Covid-19 Diary : Thursday 20 May, 2021

Have you yet worked out what the new CDC guidelines for mask wearing actually mean for you in your local area?  You remember – just a couple of days after the CDC director said it was too dangerous to send her children to summer camps this year, we were then advised that all vaccinated people no longer needed to wear masks indoors or outdoors (except for on public transport), without a word of explanation for the sudden about-face by the CDC, or why the “no mask indoors” policy has an exception for public transport, especially on planes that we’ve been told so many times by the airlines couldn’t be safer due to their air flows and air filtering..

The difficulty we have, and made worse if we travel away from home, is that many state, county and city public health authorities have been reluctant to accept the new CDC guidelines.  For example, in my county (King Co, WA) we were told the county was “immediately adopting the CDC guidelines”, but “with some flexibility” – whatever that means, and the King Co public health department urged us to keep wearing masks indoors, even though no longer mandatory.

What does that all mean?  “Flexibility”?  “You don’t have to wear a mask, but we recommend you do anyway?”

A couple of days later, we were told what “flexibility” and “recommending” means.  Indoor mask wearing is compulsory again in King Co, WA.

How can people keep up with the changes, let alone understand the reason for them?  How can public health authorities expect us to believe a word they say when within a week they go from “wearing masks is mandatory” to “wearing is no longer required” to “a flexible approach” to “we urge you to still wear a mask” to “wearing masks is mandatory” again?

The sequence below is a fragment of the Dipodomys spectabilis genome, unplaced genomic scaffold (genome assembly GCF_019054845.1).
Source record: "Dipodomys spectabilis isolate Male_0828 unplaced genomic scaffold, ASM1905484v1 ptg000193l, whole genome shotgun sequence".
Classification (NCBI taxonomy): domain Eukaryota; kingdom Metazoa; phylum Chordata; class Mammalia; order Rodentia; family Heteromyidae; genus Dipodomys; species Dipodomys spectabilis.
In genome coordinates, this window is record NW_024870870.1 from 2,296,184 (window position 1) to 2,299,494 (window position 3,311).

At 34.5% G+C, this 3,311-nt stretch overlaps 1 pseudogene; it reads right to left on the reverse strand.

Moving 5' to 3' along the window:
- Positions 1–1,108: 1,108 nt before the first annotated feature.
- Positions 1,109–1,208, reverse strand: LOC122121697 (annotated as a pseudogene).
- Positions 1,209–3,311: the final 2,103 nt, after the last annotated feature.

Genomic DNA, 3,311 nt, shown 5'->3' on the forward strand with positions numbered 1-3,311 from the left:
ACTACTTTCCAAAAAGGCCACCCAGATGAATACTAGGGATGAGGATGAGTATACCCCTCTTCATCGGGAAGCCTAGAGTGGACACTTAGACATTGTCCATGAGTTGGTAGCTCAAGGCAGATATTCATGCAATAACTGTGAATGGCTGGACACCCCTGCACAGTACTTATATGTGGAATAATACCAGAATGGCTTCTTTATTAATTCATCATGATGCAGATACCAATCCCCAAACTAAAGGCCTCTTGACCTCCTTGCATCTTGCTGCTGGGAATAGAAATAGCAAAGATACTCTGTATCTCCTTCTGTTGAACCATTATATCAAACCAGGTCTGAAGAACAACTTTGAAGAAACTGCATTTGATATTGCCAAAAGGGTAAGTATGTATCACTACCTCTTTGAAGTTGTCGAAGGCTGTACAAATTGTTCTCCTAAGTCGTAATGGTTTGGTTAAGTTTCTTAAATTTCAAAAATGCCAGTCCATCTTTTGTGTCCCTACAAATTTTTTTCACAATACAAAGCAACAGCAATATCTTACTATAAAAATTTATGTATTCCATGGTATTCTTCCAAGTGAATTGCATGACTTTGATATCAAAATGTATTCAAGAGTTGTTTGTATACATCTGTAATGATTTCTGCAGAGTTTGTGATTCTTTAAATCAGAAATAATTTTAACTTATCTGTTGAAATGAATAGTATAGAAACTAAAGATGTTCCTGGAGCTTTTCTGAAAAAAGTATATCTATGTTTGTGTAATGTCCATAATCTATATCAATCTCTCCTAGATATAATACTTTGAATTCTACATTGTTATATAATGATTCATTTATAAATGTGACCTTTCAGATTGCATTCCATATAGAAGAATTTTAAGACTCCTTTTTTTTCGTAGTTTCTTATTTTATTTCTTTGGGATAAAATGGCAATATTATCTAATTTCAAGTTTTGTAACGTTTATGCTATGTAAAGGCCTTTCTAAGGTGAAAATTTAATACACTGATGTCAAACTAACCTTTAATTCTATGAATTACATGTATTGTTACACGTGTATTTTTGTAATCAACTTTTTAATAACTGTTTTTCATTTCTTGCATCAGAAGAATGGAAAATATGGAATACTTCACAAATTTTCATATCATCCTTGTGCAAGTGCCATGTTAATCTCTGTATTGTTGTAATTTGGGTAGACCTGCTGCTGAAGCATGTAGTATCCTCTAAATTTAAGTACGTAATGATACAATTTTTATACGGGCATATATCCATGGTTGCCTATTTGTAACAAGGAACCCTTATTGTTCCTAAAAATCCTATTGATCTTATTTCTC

No wonder levels of compliance and trust are lower than they should be, and matched by caution and unwillingness to vaccinate, too.

It isn’t just the US that is making a dog’s breakfast of their public messaging and public health policies.  The UK, while having much lower case rates per million people, has also suffered from government indecision and ambivalence.  This article does a great job of identifying some of their missteps, and within them are lessons for us all so we can do better, next time.  Or, for that matter, this pandemic is still far from over – maybe we should strive to do better now, too.

The week’s most disappointing (but not surprising) news – at least for some travelers from India – is that the cow dung they smuggled in to the US actually doesn’t help prevent or cure Covid.  As I said – not very surprising, for most of us….

Current Numbers

Amusingly, the state with the highest rate of new cases over the last week (out of the four being tracked) is the state with the lowest number of cases in total, HI.  UT displaced TN in the bottom of the list.

There were no changes in the minor country list.  Belgium and France swapped places in the major country list, as did Brazil and Argentina.

Brazil and Italy swapped places in the death rate list.  The UK’s death rate was so low for the week that the count per million stayed the same as it was a week ago.

In the volatile “worst countries for the last week” list there were the usual series of changes, although Bahrain and Uruguay continue to stubbornly lead the pack, and with rates appreciably higher than last week.

India has dropped back down to 25th place, with a new case rate of 1,426/million and a 23% drop from last week’s number.

US Best and Worst States

Rank Cases/Million Deaths/Million
A week ago Now A week ago Now
1 Best HI (23,625) HI (25,189) HI (345) HI (347)
2 VT VT VT VT
3 OR OR AK AK
4 ME ME ME ME
5 WA (55,381) WA (56,248) OR (610) OR (618)
47 TN (125,407) UT (125,917) MS (2,435) MS (2,445)
48 IA IA RI RI
49 SD SD MA MA
50 RI RI NY NY
51 Worst ND (142,872) ND (143,610) NJ (2,917) NJ (2,933)

 

Top Case Rates Minor Countries (cases per million)

Rank One Week Ago Today
1 Andorra (174,094) Andorra (175,369)
2 Montenegro Montenegro
3 San Marino San Marino
4 Gibraltar (127,249) Gibraltar (127,249)